and things like that [within] the Web 3.0 model. Germans will have a need to use [cryptocurrency for]
applications that cannot be done with Visa or cash. We don't have those yet, we are not yet at
that stage in the maturity of the technology, where we can build second- and third-tier
applications above the basic [layer] of money.
Be patient. It might happen sooner than we think. In the
meantime, don't try to force [a need] that isn't there. Najeeb asks, "Do you think there is a possibility that
bitcoin will become the world's reserve currency, essentially digital gold, and that there will be other
coins which we will use as [day-to-day] currency?" I don't know.
I think it would surprise me, actually,
if bitcoin could only fit into the niche of 'digital gold.' Bitcoin has characteristics of divisibility
and transportability that make it… much more flexible than digital gold. Gold isn't a good medium of exchange because
it is difficult to verify [as real] and heavy to carry. The more you make it fungible and divide into smaller
pieces, the harder it is to verify [they] are real gold.
The effect is, it is easier to assay and verify gold in larger
amounts that are stamped by "reputable" third parties. which [relies on] this entire trusted [layer]. Then the cost of storing and securing gold is so high
that it is better done in a custodial manner, where you put it in a vault and
have professionals guarding it. You [are left] with a little paper certificate [of ownership],
which have other problems like hypothecation. [All of this] makes it difficult to use
[gold] directly as a medium of exchange. Bitcoin doesn't have any of these problems. Yes, there is a greater complexity to securing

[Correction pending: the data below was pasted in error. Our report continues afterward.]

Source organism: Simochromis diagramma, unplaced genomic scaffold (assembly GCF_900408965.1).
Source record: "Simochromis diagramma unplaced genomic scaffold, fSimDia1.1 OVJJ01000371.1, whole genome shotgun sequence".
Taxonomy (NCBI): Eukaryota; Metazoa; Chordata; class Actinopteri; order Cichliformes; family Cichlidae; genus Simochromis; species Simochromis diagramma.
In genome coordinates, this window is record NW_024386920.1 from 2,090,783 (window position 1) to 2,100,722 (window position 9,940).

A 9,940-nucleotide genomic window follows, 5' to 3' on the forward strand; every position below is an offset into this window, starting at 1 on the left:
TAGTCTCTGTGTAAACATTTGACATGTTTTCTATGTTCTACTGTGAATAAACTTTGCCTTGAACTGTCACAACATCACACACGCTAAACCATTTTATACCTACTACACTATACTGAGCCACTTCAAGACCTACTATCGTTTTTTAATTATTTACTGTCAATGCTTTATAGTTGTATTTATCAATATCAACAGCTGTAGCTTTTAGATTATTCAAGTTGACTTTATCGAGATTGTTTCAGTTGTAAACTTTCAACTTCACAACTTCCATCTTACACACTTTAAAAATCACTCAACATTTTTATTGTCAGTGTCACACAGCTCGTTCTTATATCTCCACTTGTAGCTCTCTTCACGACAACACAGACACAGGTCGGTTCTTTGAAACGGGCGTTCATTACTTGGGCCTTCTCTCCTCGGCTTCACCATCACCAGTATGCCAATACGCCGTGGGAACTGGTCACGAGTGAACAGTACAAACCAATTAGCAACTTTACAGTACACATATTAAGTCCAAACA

bitcoin than forms of custodial digital money. Yes, that [will] cause some pressure towards
third-party custodians. But if that pressure [will be]… less than what we have in our current system,
where almost everything is third-party custodians, that would still be a more decentralized future. The ability to transport bitcoin very quickly, in
very small amounts [or very large amounts], [including] with second-layer networks that are even
faster [and smaller] at the level of microtransactions… I think bitcoin can be a very effective medium of exchange and a store of value; through use and volume, volatility [will reduce] to the point where you don't see big
fluctuations in price, and it is less speculative in nature.
Then, it can also [become] a unit of account. I think all three of those [functions]
are within the reach of Bitcoin. That doesn't mean there won't be other coins which [are
used] for everyday currency. I think there will be [others]. I don't think Bitcoin will be just digital gold. It may become a world reserve currency, but I think the concept of a unitary world
reserve currency [would] no longer be relevant.
I think it will be one of the many reserve currencies
that can be used to underpin value of other things. There doesn't have to be only one anymore. The switching cost between currencies forced [us] to
only use one; I don't think we live in that world anymore. We will see. [AUDIENCE] My question is… Since there is a limited supply of bitcoin,
with more and more people hearing about it, economic theory would suggest that
the value of bitcoin is trending up. [ANDREAS] Yes. [AUDIENCE] So how do
we incentivise the spending of bitcoin, if it is more worthwhile to hold
on to it, as the value increases? [ANDREAS] That's a great question. As someone who
has spent a whole lot of bitcoin and then been racked… by guilt and regret for every single one I have
ever spent [Laughter], I can tell you that…
The instinct to hoard — even if you know